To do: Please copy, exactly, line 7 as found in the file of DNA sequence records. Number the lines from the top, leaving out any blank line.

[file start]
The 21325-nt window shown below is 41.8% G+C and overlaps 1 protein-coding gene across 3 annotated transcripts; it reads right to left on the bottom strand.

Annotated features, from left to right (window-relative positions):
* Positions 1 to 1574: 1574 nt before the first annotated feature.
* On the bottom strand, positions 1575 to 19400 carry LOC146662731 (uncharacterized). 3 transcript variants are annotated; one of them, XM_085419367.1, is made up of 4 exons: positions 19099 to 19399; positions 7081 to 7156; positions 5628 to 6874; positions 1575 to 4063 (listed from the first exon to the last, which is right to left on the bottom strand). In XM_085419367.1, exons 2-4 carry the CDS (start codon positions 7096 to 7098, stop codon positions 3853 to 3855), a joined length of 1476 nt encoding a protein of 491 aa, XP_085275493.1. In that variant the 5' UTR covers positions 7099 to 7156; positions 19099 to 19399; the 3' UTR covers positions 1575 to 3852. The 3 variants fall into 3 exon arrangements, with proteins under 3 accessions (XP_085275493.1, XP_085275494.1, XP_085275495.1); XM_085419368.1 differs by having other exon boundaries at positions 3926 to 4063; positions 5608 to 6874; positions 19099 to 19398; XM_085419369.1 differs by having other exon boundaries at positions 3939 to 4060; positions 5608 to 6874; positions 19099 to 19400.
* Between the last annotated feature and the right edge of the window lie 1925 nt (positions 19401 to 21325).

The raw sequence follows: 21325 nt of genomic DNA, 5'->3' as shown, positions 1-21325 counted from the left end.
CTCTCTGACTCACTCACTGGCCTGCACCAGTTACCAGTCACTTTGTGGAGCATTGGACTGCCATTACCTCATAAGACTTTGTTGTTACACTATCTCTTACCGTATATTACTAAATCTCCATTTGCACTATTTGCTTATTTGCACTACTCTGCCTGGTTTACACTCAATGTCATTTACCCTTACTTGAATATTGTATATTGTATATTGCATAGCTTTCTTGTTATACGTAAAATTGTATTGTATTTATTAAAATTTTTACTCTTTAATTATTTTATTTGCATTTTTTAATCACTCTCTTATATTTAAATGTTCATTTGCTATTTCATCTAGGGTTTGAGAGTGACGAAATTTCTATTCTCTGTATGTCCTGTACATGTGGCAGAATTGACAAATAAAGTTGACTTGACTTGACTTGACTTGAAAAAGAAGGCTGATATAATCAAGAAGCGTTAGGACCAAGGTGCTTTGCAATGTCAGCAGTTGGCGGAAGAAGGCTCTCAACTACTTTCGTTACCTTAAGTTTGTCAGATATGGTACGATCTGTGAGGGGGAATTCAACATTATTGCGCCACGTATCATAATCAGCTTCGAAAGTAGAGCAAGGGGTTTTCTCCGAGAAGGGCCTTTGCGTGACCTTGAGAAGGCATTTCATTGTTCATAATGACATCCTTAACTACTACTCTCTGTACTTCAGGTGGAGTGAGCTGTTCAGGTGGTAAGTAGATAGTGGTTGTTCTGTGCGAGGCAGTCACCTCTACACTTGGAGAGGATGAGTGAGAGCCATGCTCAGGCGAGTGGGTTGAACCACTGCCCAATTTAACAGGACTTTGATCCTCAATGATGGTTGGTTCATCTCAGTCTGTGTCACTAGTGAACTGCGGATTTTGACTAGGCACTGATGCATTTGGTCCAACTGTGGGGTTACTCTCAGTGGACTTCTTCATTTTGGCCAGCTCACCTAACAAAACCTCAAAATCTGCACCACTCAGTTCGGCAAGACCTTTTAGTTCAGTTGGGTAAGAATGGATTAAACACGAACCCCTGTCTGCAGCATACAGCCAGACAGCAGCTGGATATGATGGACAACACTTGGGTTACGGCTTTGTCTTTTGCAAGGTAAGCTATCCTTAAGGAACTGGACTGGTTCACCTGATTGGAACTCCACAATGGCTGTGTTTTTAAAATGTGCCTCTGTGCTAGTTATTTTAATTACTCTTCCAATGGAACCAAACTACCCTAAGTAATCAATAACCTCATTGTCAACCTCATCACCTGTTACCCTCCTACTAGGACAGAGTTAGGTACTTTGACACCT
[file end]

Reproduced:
CTCTCTGACTCACTCACTGGCCTGCACCAGTTACCAGTCACTTTGTGGAGCATTGGACTGCCATTACCTCATAAGACTTTGTTGTTACACTATCTCTTACCGTATATTACTAAATCTCCATTTGCACTATTTGCTTATTTGCACTACTCTGCCTGGTTTACACTCAATGTCATTTACCCTTACTTGAATATTGTATATTGTATATTGCATAGCTTTCTTGTTATACGTAAAATTGTATTGTATTTATTAAAATTTTTACTCTTTAATTATTTTATTTGCATTTTTTAATCACTCTCTTATATTTAAATGTTCATTTGCTATTTCATCTAGGGTTTGAGAGTGACGAAATTTCTATTCTCTGTATGTCCTGTACATGTGGCAGAATTGACAAATAAAGTTGACTTGACTTGACTTGACTTGAAAAAGAAGGCTGATATAATCAAGAAGCGTTAGGACCAAGGTGCTTTGCAATGTCAGCAGTTGGCGGAAGAAGGCTCTCAACTACTTTCGTTACCTTAAGTTTGTCAGATATGGTACGATCTGTGAGGGGGAATTCAACATTATTGCGCCACGTATCATAATCAGCTTCGAAAGTAGAGCAAGGGGTTTTCTCCGAGAAGGGCCTTTGCGTGACCTTGAGAAGGCATTTCATTGTTCATAATGACATCCTTAACTACTACTCTCTGTACTTCAGGTGGAGTGAGCTGTTCAGGTGGTAAGTAGATAGTGGTTGTTCTGTGCGAGGCAGTCACCTCTACACTTGGAGAGGATGAGTGAGAGCCATGCTCAGGCGAGTGGGTTGAACCACTGCCCAATTTAACAGGACTTTGATCCTCAATGATGGTTGGTTCATCTCAGTCTGTGTCACTAGTGAACTGCGGATTTTGACTAGGCACTGATGCATTTGGTCCAACTGTGGGGTTACTCTCAGTGGACTTCTTCATTTTGGCCAGCTCACCTAACAAAACCTCAAAATCTGCACCACTCAGTTCGGCAAGACCTTTTAGTTCAGTTGGGTAAGAATGGATTAAACACGAACCCCTGTCTGCAGCATACAGCCAGACAGCAGCTGGATATGATGGACAACACTTGGGTTACGGCTTTGTCTTTTGCAAGGTAAGCTATCCTTAAGGAACTGGACTGGTTCACCTGATTGGAACTCCACAATGGCTGTGTTTTTAAAATGTGCCTCTGTGCTAGTTATTTTAATTACTCTTCCAATGGAACCAAACTACCCTAAGTAATCAATAACCTCATTGTCAACCTCATCACCTGTTACCCTCCTACTAGGACAGAGTTAGGTACTTTGACACCT